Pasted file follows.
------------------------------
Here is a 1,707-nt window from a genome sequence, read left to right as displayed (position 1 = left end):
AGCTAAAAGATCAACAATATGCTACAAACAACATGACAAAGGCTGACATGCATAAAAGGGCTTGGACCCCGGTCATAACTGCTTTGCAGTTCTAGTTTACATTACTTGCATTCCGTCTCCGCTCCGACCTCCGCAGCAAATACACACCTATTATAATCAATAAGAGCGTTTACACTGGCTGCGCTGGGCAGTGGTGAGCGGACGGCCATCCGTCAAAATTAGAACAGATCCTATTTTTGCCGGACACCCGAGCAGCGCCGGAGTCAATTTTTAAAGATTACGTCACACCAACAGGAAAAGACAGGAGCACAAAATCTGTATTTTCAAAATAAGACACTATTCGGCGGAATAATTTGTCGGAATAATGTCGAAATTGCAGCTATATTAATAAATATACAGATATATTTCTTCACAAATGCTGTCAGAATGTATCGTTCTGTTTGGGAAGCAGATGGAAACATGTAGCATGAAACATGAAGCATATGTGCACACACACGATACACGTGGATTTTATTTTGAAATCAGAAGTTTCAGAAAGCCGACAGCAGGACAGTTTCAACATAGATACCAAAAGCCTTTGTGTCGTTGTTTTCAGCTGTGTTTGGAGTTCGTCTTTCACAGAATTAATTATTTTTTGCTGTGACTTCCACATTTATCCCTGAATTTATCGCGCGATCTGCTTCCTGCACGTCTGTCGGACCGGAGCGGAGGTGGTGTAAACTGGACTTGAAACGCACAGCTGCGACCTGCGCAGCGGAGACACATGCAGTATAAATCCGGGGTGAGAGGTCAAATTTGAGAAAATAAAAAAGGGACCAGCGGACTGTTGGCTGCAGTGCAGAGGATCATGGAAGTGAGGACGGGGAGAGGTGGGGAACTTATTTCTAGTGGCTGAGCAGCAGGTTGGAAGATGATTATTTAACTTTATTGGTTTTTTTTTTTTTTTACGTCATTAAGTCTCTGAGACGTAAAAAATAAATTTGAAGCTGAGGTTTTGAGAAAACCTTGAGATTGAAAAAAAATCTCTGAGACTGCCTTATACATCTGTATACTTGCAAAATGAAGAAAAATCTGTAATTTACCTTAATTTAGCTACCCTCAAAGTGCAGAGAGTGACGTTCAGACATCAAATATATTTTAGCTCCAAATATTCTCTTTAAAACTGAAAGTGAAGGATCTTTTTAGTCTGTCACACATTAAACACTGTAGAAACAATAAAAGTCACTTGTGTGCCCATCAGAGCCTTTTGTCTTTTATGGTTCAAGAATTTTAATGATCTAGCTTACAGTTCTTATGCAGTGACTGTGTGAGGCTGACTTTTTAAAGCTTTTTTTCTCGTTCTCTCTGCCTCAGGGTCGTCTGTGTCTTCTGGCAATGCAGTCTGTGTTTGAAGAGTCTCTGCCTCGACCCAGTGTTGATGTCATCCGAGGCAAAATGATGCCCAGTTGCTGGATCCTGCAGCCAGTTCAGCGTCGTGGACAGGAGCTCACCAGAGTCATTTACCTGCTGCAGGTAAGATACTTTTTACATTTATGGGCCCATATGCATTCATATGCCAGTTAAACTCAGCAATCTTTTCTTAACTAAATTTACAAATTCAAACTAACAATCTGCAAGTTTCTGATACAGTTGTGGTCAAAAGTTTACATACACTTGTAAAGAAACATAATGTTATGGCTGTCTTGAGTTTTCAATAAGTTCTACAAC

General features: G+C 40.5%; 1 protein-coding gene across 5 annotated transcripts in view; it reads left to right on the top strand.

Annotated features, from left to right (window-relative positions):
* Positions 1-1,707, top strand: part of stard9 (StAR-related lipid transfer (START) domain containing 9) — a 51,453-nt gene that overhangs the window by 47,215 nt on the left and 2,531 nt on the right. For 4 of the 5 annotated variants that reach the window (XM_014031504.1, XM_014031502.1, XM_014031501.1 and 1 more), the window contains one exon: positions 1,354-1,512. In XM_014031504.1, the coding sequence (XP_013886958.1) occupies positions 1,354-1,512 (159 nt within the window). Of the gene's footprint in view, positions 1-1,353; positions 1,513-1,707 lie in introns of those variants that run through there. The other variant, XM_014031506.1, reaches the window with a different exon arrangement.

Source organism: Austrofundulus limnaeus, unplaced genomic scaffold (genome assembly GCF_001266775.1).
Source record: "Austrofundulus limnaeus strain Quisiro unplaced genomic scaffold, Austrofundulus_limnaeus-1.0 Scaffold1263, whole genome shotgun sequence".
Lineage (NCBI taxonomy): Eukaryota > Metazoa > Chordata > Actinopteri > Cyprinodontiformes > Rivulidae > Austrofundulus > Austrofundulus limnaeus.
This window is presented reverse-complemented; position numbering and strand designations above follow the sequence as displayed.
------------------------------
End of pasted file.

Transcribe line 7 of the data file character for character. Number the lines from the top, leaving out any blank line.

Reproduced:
Source record: "Austrofundulus limnaeus strain Quisiro unplaced genomic scaffold, Austrofundulus_limnaeus-1.0 Scaffold1263, whole genome shotgun sequence".